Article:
The Difference Between Diamond Hardness vs Toughness
Defining gemstones as durable include two distinct traits, hardness and toughness. These terms are not the same and people are often confused between these two.
Mohs’ Hardness Scale
The Mohs’ Hardness Scale was developed in 1822 by Frederich Mohs. This Mohs’ Hardness Scale 1 – 10 charts the relative hardness of the various minerals: Talc-1-softest to Diamond-10-hardest. Since hardness depends upon the strength of the bonds between atoms in a crystal, there can be variations in hardness depending upon the direction in which one measures this property. Diamonds (hardness 10) show a variation in hardness. The octahedral faces are harder than the cube faces, translated diamonds vary in hardness.
Fun Interesting Fact: Some diamonds are harder than other diamonds.
- The Mohs scale of mineral hardness characterizes the scratch resistance of various minerals through the ability of a harder mineral to scratch a softer mineral.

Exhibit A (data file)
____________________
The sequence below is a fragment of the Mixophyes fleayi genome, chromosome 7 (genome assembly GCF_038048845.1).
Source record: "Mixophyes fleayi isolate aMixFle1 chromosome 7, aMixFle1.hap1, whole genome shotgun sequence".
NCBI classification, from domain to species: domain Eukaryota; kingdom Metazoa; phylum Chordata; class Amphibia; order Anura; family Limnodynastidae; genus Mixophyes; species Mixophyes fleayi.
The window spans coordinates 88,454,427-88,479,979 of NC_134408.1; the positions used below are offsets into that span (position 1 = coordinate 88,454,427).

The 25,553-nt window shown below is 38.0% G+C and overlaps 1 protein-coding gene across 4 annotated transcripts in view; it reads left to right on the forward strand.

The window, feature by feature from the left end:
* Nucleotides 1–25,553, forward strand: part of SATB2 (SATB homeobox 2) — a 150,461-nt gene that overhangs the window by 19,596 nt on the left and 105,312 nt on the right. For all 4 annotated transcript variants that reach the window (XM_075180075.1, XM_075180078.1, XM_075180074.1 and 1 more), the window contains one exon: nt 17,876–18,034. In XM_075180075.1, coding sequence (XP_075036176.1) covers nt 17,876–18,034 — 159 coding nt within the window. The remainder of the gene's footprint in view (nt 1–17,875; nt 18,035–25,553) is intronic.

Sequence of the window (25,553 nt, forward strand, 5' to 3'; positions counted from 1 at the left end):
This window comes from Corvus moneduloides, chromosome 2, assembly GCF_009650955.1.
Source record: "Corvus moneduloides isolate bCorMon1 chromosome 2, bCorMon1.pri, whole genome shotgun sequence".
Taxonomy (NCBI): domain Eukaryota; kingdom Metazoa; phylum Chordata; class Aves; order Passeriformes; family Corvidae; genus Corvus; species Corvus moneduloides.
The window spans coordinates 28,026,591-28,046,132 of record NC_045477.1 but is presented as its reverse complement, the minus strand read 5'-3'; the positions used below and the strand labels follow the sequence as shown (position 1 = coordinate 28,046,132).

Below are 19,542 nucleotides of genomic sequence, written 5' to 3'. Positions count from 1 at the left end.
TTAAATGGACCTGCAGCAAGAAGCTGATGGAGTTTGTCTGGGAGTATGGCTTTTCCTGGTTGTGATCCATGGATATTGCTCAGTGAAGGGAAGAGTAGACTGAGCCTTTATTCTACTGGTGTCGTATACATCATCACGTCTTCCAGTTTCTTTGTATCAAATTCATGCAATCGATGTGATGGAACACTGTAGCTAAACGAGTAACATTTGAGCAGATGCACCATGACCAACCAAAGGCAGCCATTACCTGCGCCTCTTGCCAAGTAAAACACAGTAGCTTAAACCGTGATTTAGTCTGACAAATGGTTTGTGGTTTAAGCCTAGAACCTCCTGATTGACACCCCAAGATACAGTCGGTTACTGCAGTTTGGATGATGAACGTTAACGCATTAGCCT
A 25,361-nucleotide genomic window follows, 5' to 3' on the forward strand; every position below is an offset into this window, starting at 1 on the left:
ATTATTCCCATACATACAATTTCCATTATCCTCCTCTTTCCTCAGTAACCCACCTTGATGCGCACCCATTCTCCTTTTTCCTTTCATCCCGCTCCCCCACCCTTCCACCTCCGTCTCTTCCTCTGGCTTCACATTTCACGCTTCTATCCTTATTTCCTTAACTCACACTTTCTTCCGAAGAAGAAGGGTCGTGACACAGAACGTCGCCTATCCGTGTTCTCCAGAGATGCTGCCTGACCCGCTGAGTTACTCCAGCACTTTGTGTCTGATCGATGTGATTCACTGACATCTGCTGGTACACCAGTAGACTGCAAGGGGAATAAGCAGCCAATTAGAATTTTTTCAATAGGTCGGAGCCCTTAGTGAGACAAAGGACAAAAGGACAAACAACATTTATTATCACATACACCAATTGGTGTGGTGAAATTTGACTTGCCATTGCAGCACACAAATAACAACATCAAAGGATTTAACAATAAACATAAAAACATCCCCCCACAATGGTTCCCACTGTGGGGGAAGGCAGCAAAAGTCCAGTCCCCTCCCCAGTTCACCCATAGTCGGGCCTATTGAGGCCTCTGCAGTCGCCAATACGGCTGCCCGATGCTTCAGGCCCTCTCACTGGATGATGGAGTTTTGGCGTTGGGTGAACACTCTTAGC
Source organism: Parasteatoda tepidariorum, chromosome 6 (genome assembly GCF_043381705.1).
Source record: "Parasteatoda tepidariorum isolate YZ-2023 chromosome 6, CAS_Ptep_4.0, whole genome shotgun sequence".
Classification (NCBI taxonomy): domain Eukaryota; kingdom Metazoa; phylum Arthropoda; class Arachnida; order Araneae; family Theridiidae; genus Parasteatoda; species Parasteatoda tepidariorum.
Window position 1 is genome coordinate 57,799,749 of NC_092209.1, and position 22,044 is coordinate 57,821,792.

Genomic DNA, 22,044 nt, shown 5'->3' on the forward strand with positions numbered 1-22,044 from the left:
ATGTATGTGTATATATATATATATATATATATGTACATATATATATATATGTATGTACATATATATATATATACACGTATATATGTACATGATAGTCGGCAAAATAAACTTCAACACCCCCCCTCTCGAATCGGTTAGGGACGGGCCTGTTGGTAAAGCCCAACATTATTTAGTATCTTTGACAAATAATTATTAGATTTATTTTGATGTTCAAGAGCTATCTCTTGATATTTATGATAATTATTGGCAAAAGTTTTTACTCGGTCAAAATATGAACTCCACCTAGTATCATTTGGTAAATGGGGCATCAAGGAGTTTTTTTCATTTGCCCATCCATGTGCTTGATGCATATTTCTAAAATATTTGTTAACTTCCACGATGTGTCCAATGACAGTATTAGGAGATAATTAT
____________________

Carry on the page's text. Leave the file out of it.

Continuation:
- Absolute hardness relationship between minerals illustrated above
A mineral’s toughness is its ability to resist being fractured. Toughness means resistance to breaking, chipping or cracking in general, how well a stone holds up under mechanical stress, such as impact from a fall. Toughness Scale: Exceptional, Excellent, Good, Fair, or Poor.
Even though diamond is the hardest mineral it can chip and fracture in normal day to day wear and tear. Diamond is formed in the cubic crystal system and has 4 perfect cleavage directions. A cleavage direction is the weakness plane in the molecular crystal of a diamond. Hence, an experience diamond cutter will look for the cleavage plane to cleave a big diamond. The toughness rating of diamond is only ‘good’ while that of Jadeite Jade and Nephrite Jade have a toughness graded as Exceptional.
Jadeite Jade and Nephrite Jade have a toughness graded as Exceptional; these two minerals are one of the toughest in the mineral world. Hence, these minerals can be carved into minute details without fracturing the stone. Jadeite Jade is composed of micro-crystalline crystals that interlock with each other, making the mineral exceptionally tough. Nephrite Jade is of a fibrous nature consisting of extremely dense and compact fine-grained fibrous tremolite and actinolite mineral. Hence, jade can be sawed and carved into very delicate and extremely durable objects of art and adornment.
Fun Interesting Fact: When diamond and jade are harshly struck together, the diamond will cleave and the jade will bruise.